How do we connect with people in a new country? What are some of the ways that we can make friends and start to build a community?
Aline arrived in Washington DC from Brazil. Her husband’s assignment was for one year, so she came with a carefree attitude. It was an adventure, she would improve her English, and then she would return to her family and friends, and her job as a physical therapist. Compared to most relocations to DC, it was very simple. She didn’t apply for a work permit or even get a driving license. They bought some furniture from Ikea.
On her third day in Washington, Aline went into the WBFN office. She was curious to see what opportunities there might be for her. The very first person she met was Carla, a fellow Brazilian of her age, who happened to be in the office working as a volunteer that morning. “It was so important that the first person I met I could really communicate with,” Aline said, remembering the moment with a smile. Carla would become one of Aline’s best friends, and a mentor—someone who would guide her when she had questions and concerns.
Aline started to go to the WBFN almost every day to use the computer and to be around people. “That space became my second home.” She wasn’t setting out to make connections, but instinctively she felt this was what she needed. She met the coordinator, who was fluent in Portuguese, and who encouraged her to become active in the organization. Volunteering provided another way to make contacts, and Aline eventually became involved in three different volunteer activities.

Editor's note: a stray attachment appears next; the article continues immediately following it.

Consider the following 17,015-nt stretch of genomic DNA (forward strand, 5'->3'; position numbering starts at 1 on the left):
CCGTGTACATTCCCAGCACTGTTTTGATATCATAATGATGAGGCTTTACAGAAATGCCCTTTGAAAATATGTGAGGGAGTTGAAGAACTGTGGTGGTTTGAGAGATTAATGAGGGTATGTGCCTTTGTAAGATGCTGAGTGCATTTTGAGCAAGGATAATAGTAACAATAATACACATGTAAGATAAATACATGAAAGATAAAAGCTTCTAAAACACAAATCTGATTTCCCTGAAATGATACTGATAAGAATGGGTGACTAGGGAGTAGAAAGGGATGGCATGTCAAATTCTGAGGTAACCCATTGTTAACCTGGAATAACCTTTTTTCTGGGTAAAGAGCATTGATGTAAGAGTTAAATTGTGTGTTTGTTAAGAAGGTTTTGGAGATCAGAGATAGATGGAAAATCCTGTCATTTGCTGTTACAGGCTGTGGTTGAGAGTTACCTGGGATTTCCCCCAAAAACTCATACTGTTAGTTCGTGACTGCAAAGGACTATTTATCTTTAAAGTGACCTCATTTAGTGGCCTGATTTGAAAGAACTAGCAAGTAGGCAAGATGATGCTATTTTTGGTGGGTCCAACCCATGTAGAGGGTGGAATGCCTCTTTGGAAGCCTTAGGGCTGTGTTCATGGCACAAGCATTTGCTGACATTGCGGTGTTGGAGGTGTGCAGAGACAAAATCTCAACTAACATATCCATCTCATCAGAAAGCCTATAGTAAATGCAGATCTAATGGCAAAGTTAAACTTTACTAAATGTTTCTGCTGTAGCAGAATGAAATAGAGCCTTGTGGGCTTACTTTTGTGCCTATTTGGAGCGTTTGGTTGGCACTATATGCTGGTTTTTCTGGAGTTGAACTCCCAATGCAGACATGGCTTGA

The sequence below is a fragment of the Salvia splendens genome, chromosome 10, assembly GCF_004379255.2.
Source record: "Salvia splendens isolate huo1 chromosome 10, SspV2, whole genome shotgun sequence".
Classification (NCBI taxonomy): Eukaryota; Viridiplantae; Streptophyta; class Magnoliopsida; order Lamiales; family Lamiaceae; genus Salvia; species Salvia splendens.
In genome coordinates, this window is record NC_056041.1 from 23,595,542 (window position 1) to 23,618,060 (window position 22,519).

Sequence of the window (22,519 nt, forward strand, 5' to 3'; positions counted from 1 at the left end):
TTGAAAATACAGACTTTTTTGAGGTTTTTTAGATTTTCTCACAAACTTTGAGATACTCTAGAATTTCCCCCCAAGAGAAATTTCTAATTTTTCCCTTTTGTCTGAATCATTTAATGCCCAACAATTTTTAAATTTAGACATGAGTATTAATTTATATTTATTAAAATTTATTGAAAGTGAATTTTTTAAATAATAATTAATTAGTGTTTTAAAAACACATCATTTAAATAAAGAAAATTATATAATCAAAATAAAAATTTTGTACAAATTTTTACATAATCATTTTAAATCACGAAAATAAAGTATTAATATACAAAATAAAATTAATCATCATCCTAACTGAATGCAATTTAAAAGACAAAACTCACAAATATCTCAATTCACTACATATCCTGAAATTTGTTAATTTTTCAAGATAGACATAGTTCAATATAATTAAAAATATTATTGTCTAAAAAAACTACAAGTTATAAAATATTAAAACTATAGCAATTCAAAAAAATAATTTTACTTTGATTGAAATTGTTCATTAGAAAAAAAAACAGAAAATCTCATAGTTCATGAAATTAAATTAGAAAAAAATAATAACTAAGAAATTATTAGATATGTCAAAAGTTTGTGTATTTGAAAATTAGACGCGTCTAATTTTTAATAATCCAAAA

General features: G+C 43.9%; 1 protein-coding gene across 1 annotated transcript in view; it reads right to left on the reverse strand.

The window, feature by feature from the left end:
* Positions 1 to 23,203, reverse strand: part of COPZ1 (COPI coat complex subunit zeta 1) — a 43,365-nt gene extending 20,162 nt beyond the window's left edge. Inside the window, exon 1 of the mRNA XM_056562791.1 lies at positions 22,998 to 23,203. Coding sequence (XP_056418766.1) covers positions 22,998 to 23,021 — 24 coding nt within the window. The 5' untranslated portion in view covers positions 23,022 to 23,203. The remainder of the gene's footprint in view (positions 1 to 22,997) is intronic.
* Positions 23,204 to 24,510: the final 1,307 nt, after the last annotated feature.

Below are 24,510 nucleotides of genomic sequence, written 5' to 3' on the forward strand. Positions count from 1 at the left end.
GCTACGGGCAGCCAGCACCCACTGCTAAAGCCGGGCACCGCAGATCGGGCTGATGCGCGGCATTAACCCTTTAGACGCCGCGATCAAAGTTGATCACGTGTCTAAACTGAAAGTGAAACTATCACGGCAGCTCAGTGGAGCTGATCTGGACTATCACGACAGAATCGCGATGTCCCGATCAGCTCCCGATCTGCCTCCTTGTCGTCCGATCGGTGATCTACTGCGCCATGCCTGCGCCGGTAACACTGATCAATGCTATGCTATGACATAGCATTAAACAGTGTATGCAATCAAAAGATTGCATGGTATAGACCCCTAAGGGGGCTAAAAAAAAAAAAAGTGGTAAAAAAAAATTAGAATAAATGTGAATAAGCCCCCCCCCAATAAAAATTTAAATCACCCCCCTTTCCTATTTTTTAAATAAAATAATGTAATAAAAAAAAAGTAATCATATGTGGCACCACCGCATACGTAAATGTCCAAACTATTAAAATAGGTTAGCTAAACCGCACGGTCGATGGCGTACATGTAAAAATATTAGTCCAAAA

Another surprise at the WBFN was that her beginner English, which she had felt very self-conscious about, didn’t seem to stand out. There were so many different skill levels and accents among the members, and the office became the one place in the city Aline did not feel embarrassed to make a mistake. She enrolled in a WBFN English class. On the first day of the course, she showed the teacher how to make a class WhatsApp group. Much to the teacher’s surprise, the informal and easy way she and the students all communicated outside class on WhatsApp had many benefits, which increased over the duration of the course. The students sent encouraging messages to each other, expressed sympathy over challenges they were having, gave each other tips, and could ask the teacher emergency questions about English usage. The WhatsApp group ended up bringing the students, almost all of whom had recently arrived in the country, together as a community.
After one year, Aline’s husband was offered a permanent position. Suddenly, for the first time, she began to be afraid. She was cut off from her family, her friends, her job, and her culture in Brazil but now there was no end point. She also had a very specific fear: the health care system. Aline was recovering from a serious illness when she relocated, and she needed to be followed by doctors in Washington. The protocol her doctor in Brazil had followed was designed by a Washington DC physician, which seemed incredibly fortunate, but when Aline saw a colleague of that doctor, she found to her dismay that they weren’t following their own protocol. They ordered far more difficult and invasive tests, which left her confused and very anxious.
Carla, her friend and mentor, suggested seeing a mental health counselor at the WBG. During the visits, which were free of charge, Aline and the psychologist talked about her concerns, and together they developed a strategy for Aline to feel more at ease with the situation.